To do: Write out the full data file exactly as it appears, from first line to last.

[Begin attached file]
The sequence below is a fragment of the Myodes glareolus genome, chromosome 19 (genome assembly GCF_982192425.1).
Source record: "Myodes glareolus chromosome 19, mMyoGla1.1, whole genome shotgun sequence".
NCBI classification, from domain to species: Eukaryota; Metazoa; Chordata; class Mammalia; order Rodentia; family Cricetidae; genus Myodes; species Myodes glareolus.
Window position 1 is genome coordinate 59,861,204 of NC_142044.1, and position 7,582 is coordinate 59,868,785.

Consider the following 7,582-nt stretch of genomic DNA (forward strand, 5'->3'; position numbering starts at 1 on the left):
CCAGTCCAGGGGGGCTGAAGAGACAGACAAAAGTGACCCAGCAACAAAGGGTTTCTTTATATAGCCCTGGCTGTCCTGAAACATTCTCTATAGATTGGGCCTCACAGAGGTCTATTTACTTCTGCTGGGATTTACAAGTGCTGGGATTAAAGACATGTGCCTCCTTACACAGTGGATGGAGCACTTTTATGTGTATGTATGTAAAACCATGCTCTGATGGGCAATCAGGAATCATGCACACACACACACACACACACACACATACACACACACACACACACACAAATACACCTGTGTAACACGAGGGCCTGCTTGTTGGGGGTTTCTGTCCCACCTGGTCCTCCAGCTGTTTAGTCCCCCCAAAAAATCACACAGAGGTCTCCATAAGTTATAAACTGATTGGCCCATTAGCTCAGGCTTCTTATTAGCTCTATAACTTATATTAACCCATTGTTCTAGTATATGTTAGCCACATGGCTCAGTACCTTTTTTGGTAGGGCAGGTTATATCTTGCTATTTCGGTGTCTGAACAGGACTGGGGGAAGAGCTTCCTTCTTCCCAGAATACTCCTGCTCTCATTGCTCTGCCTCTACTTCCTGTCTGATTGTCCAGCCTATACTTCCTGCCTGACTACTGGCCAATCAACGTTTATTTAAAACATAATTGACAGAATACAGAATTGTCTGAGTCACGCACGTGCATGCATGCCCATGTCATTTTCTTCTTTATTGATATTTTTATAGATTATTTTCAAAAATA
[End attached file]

The sequence below is a fragment of the Myodes glareolus genome, chromosome 19 (genome assembly GCF_982192425.1).
Source record: "Myodes glareolus chromosome 19, mMyoGla1.1, whole genome shotgun sequence".
NCBI classification, from domain to species: Eukaryota; Metazoa; Chordata; class Mammalia; order Rodentia; family Cricetidae; genus Myodes; species Myodes glareolus.
Window position 1 is genome coordinate 59,861,204 of NC_142044.1, and position 7,582 is coordinate 59,868,785.

Consider the following 7,582-nt stretch of genomic DNA (forward strand, 5'->3'; position numbering starts at 1 on the left):
CCAGTCCAGGGGGGCTGAAGAGACAGACAAAAGTGACCCAGCAACAAAGGGTTTCTTTATATAGCCCTGGCTGTCCTGAAACATTCTCTATAGATTGGGCCTCACAGAGGTCTATTTACTTCTGCTGGGATTTACAAGTGCTGGGATTAAAGACATGTGCCTCCTTACACAGTGGATGGAGCACTTTTATGTGTATGTATGTAAAACCATGCTCTGATGGGCAATCAGGAATCATGCACACACACACACACACACACACACATACACACACACACACACACACAAATACACCTGTGTAACACGAGGGCCTGCTTGTTGGGGGTTTCTGTCCCACCTGGTCCTCCAGCTGTTTAGTCCCCCCAAAAAATCACACAGAGGTCTCCATAAGTTATAAACTGATTGGCCCATTAGCTCAGGCTTCTTATTAGCTCTATAACTTATATTAACCCATTGTTCTAGTATATGTTAGCCACATGGCTCAGTACCTTTTTTGGTAGGGCAGGTTATATCTTGCTATTTCGGTGTCTGAACAGGACTGGGGGAAGAGCTTCCTTCTTCCCAGAATACTCCTGCTCTCATTGCTCTGCCTCTACTTCCTGTCTGATTGTCCAGCCTATACTTCCTGCCTGACTACTGGCCAATCAACGTTTATTTAAAACATAATTGACAGAATACAGAATTGTCTGAGTCACGCACGTGCATGCATGCCCATGTCATTTTCTTCTTTATTGATATTTTTATAGATTATTTTCAAAAATA